Senior Energy Engineer

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[]Carbon Fee and Dividend - simple, effective, and market-based.

Bill Bishop's picture
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Mr. Bishop has been thinking about this for a while! That is the attitude we need for problem solving! (indifference never solves anything)

We?re slightly off-topic for Jeetendra, as Joel points out. Continuing, though, I think I?ll take a different tack on the discussion and ask that you consider an example of human flourishing?s impact on another issue of a few decades ago.
Remember when it was a ?certainty? that the globe could not sustain a population exceeding around 6 billion because we would never be able to provide enough food for them? At the time this was stated, it was true. The (naively) unaccounted-for resource was human creativity and ingenuity in food-growing processes. We now can grow enough for the world in a small portion of the world! The next problem is how to distribute it to those who need it, and that appears to be more an issue of willingness than technology.
In my own life, I know that when challenged by someone saying ?It can?t be done? or ?It can?t be done economically?, my response has been to try and prove them wrong ? and I have succeeded on a number of occasions! ? and I am just one among many other talented and motivated people.
For the issue of climate change, I?m much more inclined to assume that motivated and creative people can develop novel ways to thrive than that solutions will come as a result of a government-initiated program led by people with different and perhaps less-strong motivations. Bill has it right, in my opinion, when saying ?And how do we do this ?, while minimizing the role of governments, respecting personal choice and freedoms, and letting market forces determine the most economically efficient paths toward a low-carbon future?? It?s complex, but we can do it. A journey of a thousand miles begins with?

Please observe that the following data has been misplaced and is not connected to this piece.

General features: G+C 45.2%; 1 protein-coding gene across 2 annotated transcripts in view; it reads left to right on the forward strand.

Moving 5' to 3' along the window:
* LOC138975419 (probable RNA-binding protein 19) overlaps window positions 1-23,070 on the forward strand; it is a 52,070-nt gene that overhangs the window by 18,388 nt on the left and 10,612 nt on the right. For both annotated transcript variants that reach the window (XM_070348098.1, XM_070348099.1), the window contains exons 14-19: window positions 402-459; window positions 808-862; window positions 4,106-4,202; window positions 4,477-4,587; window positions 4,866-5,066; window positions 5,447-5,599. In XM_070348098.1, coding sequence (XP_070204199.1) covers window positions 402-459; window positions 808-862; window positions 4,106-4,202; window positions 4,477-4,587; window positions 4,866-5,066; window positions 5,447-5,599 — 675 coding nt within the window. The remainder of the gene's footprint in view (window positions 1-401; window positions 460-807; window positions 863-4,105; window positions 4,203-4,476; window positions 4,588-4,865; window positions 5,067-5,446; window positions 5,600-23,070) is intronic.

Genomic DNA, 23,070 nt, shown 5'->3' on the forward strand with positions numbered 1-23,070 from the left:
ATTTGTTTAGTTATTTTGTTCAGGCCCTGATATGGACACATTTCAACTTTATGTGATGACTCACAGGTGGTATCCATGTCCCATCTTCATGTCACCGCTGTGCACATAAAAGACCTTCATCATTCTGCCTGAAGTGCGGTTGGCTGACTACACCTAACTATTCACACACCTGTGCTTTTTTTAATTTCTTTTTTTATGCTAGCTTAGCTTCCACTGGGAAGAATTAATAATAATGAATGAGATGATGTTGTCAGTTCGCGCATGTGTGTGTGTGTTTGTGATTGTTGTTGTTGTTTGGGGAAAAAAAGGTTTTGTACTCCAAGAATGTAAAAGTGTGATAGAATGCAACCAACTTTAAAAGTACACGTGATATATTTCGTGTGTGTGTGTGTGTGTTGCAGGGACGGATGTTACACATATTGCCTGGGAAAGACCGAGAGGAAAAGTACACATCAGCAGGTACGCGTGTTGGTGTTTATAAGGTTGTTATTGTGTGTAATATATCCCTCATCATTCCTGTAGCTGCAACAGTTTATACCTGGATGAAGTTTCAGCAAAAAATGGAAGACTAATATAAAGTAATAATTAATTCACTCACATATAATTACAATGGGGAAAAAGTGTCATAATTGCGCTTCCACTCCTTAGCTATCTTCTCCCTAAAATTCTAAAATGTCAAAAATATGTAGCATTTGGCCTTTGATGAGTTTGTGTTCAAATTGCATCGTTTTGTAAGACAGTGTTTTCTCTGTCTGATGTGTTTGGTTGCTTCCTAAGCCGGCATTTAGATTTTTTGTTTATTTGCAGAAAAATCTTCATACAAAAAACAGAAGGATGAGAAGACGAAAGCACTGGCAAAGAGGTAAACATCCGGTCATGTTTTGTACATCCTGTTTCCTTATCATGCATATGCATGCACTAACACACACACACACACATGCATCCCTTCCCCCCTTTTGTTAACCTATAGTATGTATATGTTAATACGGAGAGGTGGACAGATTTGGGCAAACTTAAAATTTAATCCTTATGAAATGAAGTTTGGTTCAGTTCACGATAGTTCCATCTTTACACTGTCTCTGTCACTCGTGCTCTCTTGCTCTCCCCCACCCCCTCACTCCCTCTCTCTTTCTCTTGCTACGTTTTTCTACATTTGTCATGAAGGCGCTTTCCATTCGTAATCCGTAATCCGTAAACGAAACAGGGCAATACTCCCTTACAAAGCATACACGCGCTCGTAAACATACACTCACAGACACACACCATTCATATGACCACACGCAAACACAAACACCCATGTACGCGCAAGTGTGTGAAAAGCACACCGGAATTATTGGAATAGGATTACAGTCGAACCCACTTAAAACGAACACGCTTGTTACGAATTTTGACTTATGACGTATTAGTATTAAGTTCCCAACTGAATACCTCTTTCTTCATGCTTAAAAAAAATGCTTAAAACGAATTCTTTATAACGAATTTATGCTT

p.s., I was unfamiliar with the Carbon Fee & Dividend initiative until Bill provided the link, but at first glance it appears to encourage and incentivize GREATER fuel use ? the more we use, the more we receive from the fund?. On second thought, individuals may get back only pennies for each energy dollar spent, so it may not be a strong incentive.

James V Dirkes II, PE, BEMP, LEED AP
Energy Analysis, Commissioning & Training Services
1631 Acacia Drive, Grand Rapids, MI 49504 USA
616 450 8653

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Thanks for the comments Jim!

Humans are indeed ingenious. But it takes more than creativity to grow food for 6 billion. It takes a lot of fertilizer and machinery. Increased food production has come with a huge fossil fuel cost. And we?re shooting past 7 billion on our way to 10 billion people over the next several decades. Oh, and water. We?ll need a lot more of that (but not too much at once), at a time when climate change is changing the rain patterns that we?ve been used to since the dawn of agriculture. So much of our prosperity depends on resources that have no replacement, that are not going to be available in the quantities we need them. You can?t just invent replacements for oil and water.

Revenue-neutral carbon taxes are assessed at the source ? the gas/oil well or coal mine, when they are removed from the ground. The total fees collected are divided into equal shares to be distributed to everybody. The guy driving his RV 60 miles to the drag races each weekend will get the same check as the farmer that lives and works at his house. You can use it to pay for gas or to buy chicken feed. I will buy the less energy-intensive chicken feed because it will cost less. The idea is no more complicated than that. No bureaucrat picking the next Solyndra. No cap-and-trade schemes. No ?carbon offsets? purchased like indulgences. And a lot of money circulating to put people to work building a genuine, consumer-driven, green economy.